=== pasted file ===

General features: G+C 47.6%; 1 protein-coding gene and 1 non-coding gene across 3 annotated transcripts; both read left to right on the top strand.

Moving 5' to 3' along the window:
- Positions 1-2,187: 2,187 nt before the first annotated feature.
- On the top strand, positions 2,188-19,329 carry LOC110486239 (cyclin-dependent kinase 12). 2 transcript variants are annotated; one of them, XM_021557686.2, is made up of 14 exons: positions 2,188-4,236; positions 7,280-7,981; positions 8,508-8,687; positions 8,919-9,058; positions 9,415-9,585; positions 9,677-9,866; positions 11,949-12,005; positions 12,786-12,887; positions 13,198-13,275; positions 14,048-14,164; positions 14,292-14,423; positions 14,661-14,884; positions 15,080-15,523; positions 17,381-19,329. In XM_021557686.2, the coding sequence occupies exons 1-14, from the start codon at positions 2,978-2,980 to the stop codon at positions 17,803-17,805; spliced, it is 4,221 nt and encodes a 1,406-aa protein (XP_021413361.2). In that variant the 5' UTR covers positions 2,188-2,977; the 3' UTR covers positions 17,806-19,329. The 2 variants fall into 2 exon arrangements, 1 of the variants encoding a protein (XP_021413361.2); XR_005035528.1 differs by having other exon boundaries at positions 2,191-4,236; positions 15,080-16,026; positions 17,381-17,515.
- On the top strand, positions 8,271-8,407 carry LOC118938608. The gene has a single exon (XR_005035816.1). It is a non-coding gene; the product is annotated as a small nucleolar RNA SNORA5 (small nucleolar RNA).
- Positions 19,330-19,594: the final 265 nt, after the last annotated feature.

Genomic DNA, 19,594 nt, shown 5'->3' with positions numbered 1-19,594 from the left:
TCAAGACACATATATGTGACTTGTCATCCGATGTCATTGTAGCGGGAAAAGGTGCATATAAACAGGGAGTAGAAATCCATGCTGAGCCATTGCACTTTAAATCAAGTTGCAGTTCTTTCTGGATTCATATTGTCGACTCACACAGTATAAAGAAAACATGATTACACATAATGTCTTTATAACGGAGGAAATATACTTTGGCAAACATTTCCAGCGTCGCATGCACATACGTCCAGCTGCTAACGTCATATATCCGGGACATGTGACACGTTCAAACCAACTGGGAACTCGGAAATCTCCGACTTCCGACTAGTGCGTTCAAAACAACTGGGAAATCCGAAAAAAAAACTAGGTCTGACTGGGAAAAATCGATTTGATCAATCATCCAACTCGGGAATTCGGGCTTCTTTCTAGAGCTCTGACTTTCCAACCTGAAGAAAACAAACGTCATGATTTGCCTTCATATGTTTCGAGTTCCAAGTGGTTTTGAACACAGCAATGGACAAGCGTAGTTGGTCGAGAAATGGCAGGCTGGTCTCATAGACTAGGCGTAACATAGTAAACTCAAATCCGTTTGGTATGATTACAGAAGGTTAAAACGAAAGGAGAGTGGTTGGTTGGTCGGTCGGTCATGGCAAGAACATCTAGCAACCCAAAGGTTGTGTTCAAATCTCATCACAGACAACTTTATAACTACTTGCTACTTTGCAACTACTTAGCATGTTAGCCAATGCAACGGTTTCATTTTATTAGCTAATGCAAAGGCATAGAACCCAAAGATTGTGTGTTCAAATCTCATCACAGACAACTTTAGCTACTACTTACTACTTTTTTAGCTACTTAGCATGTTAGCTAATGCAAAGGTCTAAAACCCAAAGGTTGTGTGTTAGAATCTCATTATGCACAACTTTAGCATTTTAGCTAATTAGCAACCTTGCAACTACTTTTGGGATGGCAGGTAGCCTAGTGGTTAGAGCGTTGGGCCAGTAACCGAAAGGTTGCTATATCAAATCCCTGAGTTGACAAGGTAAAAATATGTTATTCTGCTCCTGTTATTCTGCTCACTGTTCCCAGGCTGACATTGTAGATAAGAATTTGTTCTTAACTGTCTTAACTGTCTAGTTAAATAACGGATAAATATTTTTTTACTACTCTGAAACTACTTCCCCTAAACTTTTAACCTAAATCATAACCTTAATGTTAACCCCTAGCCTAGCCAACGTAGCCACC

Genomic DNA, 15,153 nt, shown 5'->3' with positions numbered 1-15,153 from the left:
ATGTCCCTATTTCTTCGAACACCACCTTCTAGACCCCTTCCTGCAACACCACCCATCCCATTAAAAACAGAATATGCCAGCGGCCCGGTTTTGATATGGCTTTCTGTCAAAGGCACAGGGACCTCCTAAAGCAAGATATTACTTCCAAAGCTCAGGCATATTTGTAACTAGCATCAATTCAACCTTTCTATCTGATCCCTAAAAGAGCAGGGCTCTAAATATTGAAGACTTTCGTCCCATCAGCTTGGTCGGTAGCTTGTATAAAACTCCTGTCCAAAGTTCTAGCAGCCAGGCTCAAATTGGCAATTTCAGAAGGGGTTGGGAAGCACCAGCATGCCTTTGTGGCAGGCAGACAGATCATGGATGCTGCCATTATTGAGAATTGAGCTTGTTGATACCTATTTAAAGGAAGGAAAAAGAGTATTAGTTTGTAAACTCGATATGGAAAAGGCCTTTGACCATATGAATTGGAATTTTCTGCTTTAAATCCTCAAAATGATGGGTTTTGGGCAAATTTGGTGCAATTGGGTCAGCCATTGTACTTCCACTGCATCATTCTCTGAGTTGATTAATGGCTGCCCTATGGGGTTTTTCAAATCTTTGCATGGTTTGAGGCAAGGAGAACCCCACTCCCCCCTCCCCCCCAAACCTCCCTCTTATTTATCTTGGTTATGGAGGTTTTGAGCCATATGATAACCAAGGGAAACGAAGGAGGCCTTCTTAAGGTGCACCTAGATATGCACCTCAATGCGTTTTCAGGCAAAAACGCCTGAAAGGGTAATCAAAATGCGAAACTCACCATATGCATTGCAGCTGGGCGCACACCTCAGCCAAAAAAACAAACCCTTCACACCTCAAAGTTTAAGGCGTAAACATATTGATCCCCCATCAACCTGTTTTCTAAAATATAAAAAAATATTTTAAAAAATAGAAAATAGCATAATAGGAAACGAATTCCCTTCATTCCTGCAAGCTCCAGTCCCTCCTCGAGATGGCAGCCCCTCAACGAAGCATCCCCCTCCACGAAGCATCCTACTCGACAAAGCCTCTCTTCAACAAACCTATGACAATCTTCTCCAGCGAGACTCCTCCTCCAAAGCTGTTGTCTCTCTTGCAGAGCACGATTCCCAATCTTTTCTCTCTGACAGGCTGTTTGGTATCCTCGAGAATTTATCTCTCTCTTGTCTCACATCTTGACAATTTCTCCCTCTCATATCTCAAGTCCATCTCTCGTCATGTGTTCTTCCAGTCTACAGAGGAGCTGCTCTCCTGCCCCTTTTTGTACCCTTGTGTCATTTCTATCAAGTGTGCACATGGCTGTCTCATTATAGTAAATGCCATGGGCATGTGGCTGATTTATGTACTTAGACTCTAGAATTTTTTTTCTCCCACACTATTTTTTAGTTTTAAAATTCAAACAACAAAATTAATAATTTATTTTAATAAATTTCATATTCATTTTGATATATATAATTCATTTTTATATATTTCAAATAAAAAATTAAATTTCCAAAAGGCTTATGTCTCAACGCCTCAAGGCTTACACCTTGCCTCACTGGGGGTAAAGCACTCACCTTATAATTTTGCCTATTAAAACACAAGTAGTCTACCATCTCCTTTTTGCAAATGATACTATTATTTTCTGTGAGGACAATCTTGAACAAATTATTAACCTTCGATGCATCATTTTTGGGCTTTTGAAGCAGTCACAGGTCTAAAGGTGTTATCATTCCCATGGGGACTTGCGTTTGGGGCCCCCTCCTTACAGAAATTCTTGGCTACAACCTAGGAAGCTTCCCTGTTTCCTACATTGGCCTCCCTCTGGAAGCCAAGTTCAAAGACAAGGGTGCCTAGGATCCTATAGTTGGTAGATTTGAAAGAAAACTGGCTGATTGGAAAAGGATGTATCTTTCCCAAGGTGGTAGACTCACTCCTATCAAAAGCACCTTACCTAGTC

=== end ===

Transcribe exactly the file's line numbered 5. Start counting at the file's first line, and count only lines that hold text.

- On the top strand, positions 8,271-8,407 carry LOC118938608. The gene has a single exon (XR_005035816.1). It is a non-coding gene; the product is annotated as a small nucleolar RNA SNORA5 (small nucleolar RNA).